Q&A 6: What Do Baptists Believe About Speaking in Tongues?


Question: Why do Baptists not believe that Christians can speak in other tongues?

Reply: Baptists are not of one mind when it comes to the issue of speaking in tongues and other miraculous gifts though most are in the same ballpark!. Some are what can be called “cessationists.” They believe that the miraculous gifts fulfilled a specific purpose through the apostles in the 1st century and passed off the scene after their death. Other, like myself, fall into a category that is sometimes called “cautious continualists.” In other words, we believe that all the miraculous gifts are active today, but we also believe that they should follow the pattern you find in the Bible. We would see many contemporary charismatic practices to be contrary to the clear and plain teaching of Scripture. Unfortunately, this is often our experience with certain Pentecostal, neo-Pentecostal and charismatic fellowships. In addition, the prosperity gospel, which is a heresy, is often associated with these same groups. The danger and pain caused by this false teaching is very significant in our own day and time.

As for tongues, I would say look at what 1 Corinthians 14 teaches. There we find that the gift of tongues when exercised within a local church should follow very specific guidelines (vs. 26-40). There should be speaking one at a time, only two or three, there must be an interpreter, women do not engage in the practice, and it should not cause confusion but “be done decently and in order” (v. 40). Some believe that speaking in tongues is a heavenly utterance that has no relationship to earthly languages. I, personally, believe that speaking in tongues is the supernatural ability to speak a language that one previously did not know. That is certainly the kind of tongues we find in the book of Acts. Still, I recognize that there are good, godly brothers and sisters that would differ with me on this issue.

One other issue that receives quite a bit of attention today is what is called “private prayer language.” The fact that something that is private receives so much attention is a bit comical, though the division that it has caused is not. Personally, I cannot find private prayer languages in the Bible. I do not think that it is the best reading of 1 Corinthians 14. Still, there are again good, godly scholars who would differ on this issue and therefore I am more than happy to extend Christian grace and liberty at this point as long as it is not divisive, and does not distract us from our main assignments.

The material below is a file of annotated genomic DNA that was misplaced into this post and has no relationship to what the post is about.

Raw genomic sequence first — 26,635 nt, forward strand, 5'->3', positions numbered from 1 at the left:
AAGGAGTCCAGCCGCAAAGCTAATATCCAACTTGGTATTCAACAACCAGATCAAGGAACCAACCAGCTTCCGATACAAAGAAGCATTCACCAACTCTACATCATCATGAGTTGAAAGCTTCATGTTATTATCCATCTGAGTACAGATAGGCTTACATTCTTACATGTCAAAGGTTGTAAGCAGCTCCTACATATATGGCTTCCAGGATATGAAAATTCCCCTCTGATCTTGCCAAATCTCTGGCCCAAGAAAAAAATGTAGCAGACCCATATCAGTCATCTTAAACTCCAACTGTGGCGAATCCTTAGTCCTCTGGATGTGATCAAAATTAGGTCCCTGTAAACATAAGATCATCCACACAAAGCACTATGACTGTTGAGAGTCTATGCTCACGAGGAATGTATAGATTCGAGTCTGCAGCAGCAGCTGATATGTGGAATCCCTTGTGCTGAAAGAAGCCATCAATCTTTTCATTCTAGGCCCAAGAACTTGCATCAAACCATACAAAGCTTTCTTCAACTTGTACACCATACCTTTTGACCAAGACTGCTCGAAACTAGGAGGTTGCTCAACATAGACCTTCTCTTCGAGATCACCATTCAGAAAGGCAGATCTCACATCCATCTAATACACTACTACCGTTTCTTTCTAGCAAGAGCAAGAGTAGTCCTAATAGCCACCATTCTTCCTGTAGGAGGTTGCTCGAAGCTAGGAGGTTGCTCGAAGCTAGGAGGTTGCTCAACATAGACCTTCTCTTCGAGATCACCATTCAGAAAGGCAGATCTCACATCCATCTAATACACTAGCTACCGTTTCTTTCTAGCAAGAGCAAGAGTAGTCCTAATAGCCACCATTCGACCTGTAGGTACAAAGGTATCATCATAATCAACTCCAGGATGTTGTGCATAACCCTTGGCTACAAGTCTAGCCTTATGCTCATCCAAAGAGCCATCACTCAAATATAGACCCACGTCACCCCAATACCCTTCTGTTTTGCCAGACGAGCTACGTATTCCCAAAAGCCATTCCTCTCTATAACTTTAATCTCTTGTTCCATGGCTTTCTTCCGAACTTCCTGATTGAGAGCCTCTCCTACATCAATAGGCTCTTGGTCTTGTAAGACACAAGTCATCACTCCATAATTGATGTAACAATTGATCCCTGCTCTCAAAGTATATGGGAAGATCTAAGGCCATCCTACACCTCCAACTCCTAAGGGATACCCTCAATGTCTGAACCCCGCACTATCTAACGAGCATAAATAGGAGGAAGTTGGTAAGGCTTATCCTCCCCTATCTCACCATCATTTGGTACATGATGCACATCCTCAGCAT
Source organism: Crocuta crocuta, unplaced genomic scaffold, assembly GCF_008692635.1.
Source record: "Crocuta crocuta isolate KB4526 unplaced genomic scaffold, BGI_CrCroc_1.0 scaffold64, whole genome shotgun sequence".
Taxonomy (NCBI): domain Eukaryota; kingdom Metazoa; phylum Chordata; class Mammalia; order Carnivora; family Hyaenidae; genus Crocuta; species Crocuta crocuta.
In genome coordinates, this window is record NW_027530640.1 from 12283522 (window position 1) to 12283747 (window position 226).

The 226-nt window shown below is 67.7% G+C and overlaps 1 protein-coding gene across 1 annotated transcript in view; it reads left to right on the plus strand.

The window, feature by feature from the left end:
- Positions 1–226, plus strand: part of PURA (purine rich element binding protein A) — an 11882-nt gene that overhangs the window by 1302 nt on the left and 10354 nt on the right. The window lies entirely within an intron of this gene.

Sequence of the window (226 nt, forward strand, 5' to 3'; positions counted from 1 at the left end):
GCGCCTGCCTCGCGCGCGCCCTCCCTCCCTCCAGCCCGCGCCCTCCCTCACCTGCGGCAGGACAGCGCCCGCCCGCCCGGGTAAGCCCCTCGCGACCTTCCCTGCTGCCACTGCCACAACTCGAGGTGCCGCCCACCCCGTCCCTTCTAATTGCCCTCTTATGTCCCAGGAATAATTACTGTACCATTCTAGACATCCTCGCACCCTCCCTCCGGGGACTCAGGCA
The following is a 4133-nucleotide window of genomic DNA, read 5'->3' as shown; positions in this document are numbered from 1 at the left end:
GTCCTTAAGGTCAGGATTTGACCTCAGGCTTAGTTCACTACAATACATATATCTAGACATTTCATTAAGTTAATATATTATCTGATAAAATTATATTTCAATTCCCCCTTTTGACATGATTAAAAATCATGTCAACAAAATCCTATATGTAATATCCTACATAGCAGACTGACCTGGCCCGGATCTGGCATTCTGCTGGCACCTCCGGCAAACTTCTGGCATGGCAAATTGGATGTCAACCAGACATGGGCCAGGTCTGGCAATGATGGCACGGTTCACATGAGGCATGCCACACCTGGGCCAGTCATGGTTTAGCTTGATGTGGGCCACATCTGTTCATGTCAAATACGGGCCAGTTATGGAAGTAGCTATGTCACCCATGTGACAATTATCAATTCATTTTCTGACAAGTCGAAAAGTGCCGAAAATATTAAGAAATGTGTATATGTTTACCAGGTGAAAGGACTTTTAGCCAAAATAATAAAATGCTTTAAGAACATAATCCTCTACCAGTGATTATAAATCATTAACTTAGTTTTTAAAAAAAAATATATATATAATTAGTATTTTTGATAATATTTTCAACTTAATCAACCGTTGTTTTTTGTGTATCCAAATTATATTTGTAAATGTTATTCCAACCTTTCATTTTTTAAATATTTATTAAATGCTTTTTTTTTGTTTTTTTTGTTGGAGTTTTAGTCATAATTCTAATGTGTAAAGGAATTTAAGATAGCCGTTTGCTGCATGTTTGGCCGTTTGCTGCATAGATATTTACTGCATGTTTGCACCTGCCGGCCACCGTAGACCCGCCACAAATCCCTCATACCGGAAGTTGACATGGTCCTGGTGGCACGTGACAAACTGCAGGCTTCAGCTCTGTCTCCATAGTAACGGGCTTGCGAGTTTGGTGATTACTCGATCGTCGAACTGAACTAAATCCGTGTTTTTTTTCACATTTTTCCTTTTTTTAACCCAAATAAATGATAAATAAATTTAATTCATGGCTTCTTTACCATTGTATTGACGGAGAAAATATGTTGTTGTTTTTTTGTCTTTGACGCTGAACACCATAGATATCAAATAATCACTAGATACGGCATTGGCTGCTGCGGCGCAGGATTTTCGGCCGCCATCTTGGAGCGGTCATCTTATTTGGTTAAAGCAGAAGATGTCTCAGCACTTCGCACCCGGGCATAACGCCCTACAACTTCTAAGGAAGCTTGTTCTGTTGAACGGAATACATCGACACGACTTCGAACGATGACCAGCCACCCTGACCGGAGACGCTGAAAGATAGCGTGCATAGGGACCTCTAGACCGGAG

The bottom line for me is, “What is one’s agenda?” If someone has an agenda for speaking in tongues and other charismatic practices, then I find that to be unbiblical and problematic. In fact, if one has an agenda other than the Great Commission than I find their agenda to be unbiblical and problematic. Therefore, for me, what are you trying to accomplish? Are you trying to push the charismatic gifts with greater passion and zeal than you are the reaching of lost people? Then you have the wrong agenda and in the long run you will be of much less use to the kingdom of God. You may actually be harmful to it. Therefore, agreeing with Paul, I will not forbid tongues (1 Cor 14:39) but I would much prefer, as does he, that one speak in a language where people clearly hear the gospel of Jesus and are given an opportunity to repent of their sin and place their faith in a Savior who loved them and paid in full the full penalty of their sin. That should be the agenda the drives the church of the Lord Jesus Christ.

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  1. Luis Luna   •  

    Thank you, Dr. Akyn.

  2. Bob Cleveland   •  

    As one in whom that gift has been manifested, I find your posting here to be one of the best on the subject I’ve seen.

    It isn’t about gifts. It’s about the Giver.

  3. David R. Brumbelow   •  

    Dr. Akin,
    Good article. Especially because you mostly agree with me :-).
    David R. Brumbelow

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